In every state there are ridiculous laws that were enacted at one time out of necessity. For example, one may not promote a “horse tripping event” in Oklahoma, all bathtubs in Minnesota must have feet, and it is illegal for citizens in New Hampshire to relieve themselves on a Sunday while looking up. Whatever the incidents were that brought about these laws, they must have been pretty foolish.
Silly laws like these are not typically enforced. They were written into the law book many years ago, and it would be much easier for police officers to ignore them than it would to have them done away with. As we well know, not all laws are silly, but some are a little extreme. This week, it is up to a Florida judge to decide if a particular dog law in the state is unconstitutional.
Right now, Florida law states that if a burglar breaks into your home and your dog bites the bandit, he could be put down if the bite was severe enough that the burglar needs stitches or reconstructive surgery. That’s right; your dog could be euthanized for protecting your home.
A black Labrador, Padi, from Bradenton is currently on doggy death row for biting a 4-year-old child’s ear back in June. This week his fate is in the hands of a judge that will decide whether or not the law is unconstitutional based on the grounds that the owner has no chance to defend his pet. All of the chaos surrounding Padi has spurred a Sarasota lawmaker to try to change the current law.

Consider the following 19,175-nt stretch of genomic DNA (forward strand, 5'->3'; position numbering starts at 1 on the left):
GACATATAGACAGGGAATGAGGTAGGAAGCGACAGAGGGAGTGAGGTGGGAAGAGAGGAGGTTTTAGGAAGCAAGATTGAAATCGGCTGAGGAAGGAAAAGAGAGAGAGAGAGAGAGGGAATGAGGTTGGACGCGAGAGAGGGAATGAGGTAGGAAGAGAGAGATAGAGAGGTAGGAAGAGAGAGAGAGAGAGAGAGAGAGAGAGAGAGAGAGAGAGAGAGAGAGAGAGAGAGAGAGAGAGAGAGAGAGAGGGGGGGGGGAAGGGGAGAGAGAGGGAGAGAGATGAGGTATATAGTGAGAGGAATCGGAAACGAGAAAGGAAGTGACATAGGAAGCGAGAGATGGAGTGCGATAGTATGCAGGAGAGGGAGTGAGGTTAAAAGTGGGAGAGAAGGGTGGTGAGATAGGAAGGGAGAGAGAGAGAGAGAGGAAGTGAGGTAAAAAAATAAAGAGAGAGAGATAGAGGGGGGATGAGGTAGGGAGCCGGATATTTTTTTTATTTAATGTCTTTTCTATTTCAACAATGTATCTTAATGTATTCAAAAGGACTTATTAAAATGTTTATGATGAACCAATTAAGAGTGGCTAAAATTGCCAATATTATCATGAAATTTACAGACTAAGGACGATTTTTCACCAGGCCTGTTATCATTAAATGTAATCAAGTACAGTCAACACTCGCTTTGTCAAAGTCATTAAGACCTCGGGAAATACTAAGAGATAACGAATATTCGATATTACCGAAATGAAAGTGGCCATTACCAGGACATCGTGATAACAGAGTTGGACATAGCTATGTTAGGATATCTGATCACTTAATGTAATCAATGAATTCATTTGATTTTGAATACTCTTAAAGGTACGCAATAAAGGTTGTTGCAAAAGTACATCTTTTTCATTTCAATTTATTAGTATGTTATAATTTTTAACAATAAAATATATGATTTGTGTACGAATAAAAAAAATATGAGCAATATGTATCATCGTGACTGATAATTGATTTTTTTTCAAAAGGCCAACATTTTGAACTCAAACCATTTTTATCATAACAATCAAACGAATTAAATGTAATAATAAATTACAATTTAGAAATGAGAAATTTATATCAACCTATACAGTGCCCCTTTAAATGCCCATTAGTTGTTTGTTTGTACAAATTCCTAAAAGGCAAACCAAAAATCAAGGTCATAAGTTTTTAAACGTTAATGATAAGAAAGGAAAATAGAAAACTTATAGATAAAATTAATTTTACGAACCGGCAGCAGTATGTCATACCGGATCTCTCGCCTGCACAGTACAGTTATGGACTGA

Representative Greg Steube is sponsoring a bill that would give dog owners the opportunity to explain the circumstances leading up to a bite. If the owner can prove that their dog was protecting itself or its family or that the person who was bit was trespassing, the bill would protect the dog from euthanization. The bill passed its first trial in the legislature with undisputed support. The second hearing was this week, and there will be a third hearing scheduled very soon.
Steube is hoping to have the legislation on Governor Rick Scott’s desk by January. He elaborated on the reasons why he is backing the bill by saying:
“Most people don’t realize that the statute is so black and white. If a dog does this damage and it causes this type of injury they have to be euthanized. I thought it was absurd when I read the law.”
On June 4, 2015 a small boy and his babysitter were visiting the veterinary office that Padi’s owner, Paul Gartenberg, owns. Accounts differ on whether Padi lunged at the child when he bent down to pick up a toy by the desk that the dog was lying under or if the child lunged at Padi while trying to get him out from under the desk. Padi is currently home under house arrest.
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If the court rules that the law is unconstitutional, Padi will be released and the case will be closed. If they find that the law is constitutional, Gratenberg will have the option to either return to the hearing officer process or appeal the court’s ruling to the Second District Court of Appeal.
This subject is certainly highly debated with many people believing that a dog that bites a human should automatically be euthanized. However, I agree with the opposing side that believes that a dog’s owner should have the right to explain the situation leading up to the bite. In some instances dogs are protecting themselves or their family, and in some instances they are provoked in another way that is equally threatening. That certainly is not to say that all dog bites are provoked, some certainly are not. I believe that no matter what the situation is, the dog’s owner should have the right to defend their pet.